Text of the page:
Meanwhile, examples of politicized de-banking continue to pile up. As the letter points out, many of these instances stem from company policies that contain vague and subjective terms like “reputational risk” or “hate speech.” ADF’s 2023 Viewpoint Diversity Score Business Index found such problematic policies at 21 of the 44 largest financial institutions in the U.S.
Earlier this year, for example, Bank of America relied on its vague policies to close without explanation the account of ADF’s client Indigenous Advance, a Tennessee-based Christian charity, along with accounts belonging to an associated LLC and a supporting church. Bank of America has relied on the same unclear policies to de-bank other Christian ministries in recent years.
Find out more about Viewpoint Diversity Score and the Business Index at www.ViewpointDiversityScore.com.
Alliance Defending Freedom is an alliance-building, non-profit legal organization committed to protecting religious freedom, free speech, parental rights, and the sanctity of life.
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Jeremy Tedesco serves as senior counsel and senior vice president of corporate engagement for Alliance Defending Freedom. In this role, Tedesco leads ADF’s efforts to combat corporate cancel culture and build a business ethic that respects free speech, religious freedom, and human dignity. Immediately preceding his current role, Tedesco served as senior vice president for communications, during which time he was a lead convener of the Philadelphia Statement, a movement dedicated to restoring free speech and civil discourse. Previously, Tedesco litigated First Amendment cases at the highest levels. He was part of the legal team that represented cake artist Jack Phillips in Masterpiece Cakeshop v. Colorado Civil Rights Commission before the U.S. Supreme Court and argued Phillips’ case at the Colorado Court of Appeals. He was also the lead brief writer in two other U.S. Supreme Court wins, Reed v. Town of Gilbert and Arizona Christian School Tuition Organization v. Winn. Tedesco has also argued six times before five different federal appellate courts and founded and directed the ADF Center for Conscience Initiatives, where he led efforts to protect individuals from government-coerced speech. Tedesco earned his Juris Doctor in 2004 from the Regent University School of Law.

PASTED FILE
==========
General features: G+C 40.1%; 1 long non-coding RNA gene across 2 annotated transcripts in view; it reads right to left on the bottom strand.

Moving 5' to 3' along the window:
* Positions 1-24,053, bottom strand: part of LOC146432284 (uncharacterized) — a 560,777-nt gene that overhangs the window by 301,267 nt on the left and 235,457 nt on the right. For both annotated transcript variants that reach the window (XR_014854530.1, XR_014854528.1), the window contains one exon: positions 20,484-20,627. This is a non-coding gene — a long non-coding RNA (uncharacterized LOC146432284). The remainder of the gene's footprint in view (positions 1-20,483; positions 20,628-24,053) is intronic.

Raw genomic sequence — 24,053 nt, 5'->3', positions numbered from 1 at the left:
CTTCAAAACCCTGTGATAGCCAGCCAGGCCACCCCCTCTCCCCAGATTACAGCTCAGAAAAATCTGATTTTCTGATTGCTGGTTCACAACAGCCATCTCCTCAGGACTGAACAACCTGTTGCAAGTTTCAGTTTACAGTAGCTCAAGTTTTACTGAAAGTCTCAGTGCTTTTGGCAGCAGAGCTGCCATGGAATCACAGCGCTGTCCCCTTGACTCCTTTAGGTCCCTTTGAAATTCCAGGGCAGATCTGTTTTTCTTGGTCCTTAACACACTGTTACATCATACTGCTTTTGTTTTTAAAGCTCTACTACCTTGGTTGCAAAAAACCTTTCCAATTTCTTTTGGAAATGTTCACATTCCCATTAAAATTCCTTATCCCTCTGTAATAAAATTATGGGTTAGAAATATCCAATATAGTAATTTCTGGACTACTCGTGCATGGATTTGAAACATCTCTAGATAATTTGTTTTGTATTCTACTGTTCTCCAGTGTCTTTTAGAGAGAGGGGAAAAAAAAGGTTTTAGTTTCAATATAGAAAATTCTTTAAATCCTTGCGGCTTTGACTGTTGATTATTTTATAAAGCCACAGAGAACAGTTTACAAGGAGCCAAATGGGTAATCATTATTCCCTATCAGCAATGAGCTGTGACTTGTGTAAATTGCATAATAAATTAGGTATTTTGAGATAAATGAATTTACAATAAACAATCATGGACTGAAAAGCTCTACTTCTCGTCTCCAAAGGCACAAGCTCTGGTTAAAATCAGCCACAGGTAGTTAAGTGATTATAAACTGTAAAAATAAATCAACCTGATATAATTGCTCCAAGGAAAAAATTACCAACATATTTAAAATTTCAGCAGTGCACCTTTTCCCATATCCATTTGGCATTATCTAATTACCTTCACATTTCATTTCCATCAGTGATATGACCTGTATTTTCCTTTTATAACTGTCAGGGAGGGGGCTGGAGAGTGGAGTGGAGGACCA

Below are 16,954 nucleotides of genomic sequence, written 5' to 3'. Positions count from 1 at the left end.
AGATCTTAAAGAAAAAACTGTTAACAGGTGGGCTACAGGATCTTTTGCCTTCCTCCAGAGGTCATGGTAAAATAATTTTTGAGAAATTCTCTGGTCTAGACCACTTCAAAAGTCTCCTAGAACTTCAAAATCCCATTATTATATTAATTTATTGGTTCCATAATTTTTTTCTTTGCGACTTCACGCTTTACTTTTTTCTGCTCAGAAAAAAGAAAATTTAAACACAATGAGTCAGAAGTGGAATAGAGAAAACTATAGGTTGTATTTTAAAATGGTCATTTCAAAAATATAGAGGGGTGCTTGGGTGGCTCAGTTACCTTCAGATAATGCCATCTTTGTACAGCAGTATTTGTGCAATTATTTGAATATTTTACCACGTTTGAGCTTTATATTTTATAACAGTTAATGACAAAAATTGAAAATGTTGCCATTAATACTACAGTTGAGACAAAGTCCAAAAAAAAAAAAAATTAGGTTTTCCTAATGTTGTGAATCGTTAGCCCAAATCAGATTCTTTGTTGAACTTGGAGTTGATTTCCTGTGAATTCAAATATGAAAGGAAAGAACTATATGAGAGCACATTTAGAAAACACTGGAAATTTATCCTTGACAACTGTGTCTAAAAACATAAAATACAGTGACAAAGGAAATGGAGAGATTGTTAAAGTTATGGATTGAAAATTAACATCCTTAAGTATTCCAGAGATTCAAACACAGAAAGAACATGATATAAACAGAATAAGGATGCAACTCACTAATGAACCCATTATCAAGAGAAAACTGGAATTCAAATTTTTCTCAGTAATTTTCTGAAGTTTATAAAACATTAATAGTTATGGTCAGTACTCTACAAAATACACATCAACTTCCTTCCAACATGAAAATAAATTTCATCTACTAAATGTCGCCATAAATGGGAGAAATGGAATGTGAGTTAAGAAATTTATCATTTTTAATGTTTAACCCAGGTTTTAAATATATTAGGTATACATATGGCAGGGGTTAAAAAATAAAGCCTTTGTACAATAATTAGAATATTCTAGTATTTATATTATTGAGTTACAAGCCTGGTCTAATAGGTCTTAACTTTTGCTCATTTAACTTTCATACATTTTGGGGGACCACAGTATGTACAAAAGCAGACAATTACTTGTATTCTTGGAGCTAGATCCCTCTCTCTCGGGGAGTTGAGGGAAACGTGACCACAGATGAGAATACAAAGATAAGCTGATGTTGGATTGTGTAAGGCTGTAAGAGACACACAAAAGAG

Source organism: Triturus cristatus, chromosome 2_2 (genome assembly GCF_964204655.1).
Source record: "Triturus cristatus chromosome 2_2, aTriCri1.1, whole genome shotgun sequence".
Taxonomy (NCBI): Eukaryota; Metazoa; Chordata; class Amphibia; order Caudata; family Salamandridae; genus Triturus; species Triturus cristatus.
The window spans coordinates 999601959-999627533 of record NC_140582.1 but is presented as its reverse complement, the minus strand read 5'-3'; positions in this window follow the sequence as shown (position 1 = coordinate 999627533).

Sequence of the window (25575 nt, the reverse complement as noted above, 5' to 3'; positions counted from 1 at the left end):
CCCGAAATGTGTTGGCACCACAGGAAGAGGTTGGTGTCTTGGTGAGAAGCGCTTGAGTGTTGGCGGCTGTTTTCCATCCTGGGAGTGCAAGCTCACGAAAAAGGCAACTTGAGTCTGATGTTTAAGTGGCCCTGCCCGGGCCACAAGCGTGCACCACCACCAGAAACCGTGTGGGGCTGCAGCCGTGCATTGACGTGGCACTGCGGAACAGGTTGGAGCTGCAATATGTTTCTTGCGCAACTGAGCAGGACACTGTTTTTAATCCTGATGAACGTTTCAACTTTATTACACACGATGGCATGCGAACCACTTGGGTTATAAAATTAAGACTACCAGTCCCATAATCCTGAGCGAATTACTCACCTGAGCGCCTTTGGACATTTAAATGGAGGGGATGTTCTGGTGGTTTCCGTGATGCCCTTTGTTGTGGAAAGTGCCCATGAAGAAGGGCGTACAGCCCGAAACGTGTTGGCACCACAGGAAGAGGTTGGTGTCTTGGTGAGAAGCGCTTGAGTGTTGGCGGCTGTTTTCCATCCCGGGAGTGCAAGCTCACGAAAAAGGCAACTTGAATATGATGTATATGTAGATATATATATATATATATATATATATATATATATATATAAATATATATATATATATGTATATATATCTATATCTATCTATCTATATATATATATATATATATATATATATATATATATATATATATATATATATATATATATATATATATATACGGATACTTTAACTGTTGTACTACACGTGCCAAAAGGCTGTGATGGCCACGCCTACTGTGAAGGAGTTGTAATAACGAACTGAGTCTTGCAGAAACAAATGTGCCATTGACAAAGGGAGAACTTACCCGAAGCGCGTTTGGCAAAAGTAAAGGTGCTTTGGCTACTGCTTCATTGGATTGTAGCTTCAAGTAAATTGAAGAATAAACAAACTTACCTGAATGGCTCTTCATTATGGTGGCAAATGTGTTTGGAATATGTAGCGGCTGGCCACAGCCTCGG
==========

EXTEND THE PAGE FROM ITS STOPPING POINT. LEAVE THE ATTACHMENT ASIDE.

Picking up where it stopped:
Michael Ross serves as legal counsel for the Corporate Engagement Team with Alliance Defending Freedom, where he assists in developing and implementing successful legal solutions and corporate engagement strategies to neutralize mounting corporate hostility to people of faith and to encourage corporations to respect free speech, religious freedom, and life. Ross previously served on the Center for Academic Freedom Team, defending the First Amendment freedoms of college students and student organizations on university campuses. Ross earned his Juris Doctor in 2016 from Vanderbilt Law School, where he served as president of the Christian Legal Society and executive authorities editor for the Vanderbilt Transnational Law Journal. He obtained B.A. degrees in mathematics and religious studies from Vanderbilt University in 2010. Ross is a member of the bar in Tennessee.